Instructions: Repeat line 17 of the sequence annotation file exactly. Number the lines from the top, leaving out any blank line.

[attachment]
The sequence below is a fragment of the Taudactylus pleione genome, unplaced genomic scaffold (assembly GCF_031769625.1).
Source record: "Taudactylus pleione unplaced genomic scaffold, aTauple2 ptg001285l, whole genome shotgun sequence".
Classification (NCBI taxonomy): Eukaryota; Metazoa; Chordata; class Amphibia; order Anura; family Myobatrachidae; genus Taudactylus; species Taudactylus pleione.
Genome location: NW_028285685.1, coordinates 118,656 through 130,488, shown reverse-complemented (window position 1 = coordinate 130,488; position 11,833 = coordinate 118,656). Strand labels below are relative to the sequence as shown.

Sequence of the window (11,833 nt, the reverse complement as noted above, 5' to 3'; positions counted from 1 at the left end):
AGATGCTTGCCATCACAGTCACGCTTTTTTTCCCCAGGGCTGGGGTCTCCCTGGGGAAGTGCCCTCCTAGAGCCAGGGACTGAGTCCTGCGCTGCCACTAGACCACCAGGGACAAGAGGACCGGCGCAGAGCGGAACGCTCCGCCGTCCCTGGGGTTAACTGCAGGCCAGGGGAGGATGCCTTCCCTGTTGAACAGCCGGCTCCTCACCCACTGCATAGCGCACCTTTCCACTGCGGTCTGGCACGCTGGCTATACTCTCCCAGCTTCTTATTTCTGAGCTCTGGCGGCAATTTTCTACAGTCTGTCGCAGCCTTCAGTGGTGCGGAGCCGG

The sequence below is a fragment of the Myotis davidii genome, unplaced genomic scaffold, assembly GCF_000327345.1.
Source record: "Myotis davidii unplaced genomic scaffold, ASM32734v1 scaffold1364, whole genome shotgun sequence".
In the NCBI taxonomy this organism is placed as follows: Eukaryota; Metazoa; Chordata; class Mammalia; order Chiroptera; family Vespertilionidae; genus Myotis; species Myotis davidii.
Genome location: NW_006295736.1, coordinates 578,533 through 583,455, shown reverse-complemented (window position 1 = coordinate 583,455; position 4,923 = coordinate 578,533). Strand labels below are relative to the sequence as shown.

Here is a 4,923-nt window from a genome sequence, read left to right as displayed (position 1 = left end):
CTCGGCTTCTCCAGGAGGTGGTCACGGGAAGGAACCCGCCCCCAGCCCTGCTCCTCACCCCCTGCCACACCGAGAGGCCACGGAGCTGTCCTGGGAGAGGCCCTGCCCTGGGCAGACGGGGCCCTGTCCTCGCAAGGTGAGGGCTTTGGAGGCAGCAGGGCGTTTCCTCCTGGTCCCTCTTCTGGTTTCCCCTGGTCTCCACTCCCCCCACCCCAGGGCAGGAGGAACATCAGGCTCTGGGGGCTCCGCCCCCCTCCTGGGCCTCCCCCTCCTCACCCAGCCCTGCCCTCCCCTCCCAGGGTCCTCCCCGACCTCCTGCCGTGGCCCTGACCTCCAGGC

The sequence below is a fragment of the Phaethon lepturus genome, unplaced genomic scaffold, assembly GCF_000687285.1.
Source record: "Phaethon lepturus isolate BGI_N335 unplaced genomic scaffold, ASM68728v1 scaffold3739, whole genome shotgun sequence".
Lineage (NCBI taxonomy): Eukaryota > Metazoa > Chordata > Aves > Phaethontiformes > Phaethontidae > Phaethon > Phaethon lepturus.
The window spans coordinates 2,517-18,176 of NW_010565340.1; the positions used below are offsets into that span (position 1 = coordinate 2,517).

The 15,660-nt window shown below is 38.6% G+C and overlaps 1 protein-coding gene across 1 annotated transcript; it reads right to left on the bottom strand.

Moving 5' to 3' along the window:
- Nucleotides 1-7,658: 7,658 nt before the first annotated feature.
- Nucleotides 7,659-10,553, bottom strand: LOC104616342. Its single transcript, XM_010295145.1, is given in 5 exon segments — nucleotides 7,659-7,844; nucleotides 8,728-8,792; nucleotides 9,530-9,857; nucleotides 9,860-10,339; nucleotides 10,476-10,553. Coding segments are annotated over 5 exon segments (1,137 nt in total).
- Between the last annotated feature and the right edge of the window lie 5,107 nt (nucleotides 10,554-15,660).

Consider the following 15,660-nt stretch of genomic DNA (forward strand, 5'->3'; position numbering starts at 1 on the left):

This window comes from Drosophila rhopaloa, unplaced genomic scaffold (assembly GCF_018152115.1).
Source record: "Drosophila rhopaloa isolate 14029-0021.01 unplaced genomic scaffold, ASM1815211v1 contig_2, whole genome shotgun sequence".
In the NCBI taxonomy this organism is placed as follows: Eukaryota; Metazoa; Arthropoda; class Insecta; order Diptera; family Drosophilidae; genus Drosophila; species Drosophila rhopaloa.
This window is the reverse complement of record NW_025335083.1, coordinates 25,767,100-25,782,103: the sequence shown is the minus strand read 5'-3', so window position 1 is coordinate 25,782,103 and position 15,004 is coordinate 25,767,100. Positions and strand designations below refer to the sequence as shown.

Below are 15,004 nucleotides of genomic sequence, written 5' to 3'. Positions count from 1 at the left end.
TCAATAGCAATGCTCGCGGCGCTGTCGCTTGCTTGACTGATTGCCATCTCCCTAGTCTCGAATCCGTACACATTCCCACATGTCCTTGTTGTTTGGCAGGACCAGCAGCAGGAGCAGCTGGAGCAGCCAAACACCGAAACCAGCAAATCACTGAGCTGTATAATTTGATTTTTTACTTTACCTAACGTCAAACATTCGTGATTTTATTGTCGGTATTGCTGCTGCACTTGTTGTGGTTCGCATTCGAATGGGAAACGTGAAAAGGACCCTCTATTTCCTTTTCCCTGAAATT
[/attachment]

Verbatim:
The 15,660-nt window shown below is 38.6% G+C and overlaps 1 protein-coding gene across 1 annotated transcript; it reads right to left on the bottom strand.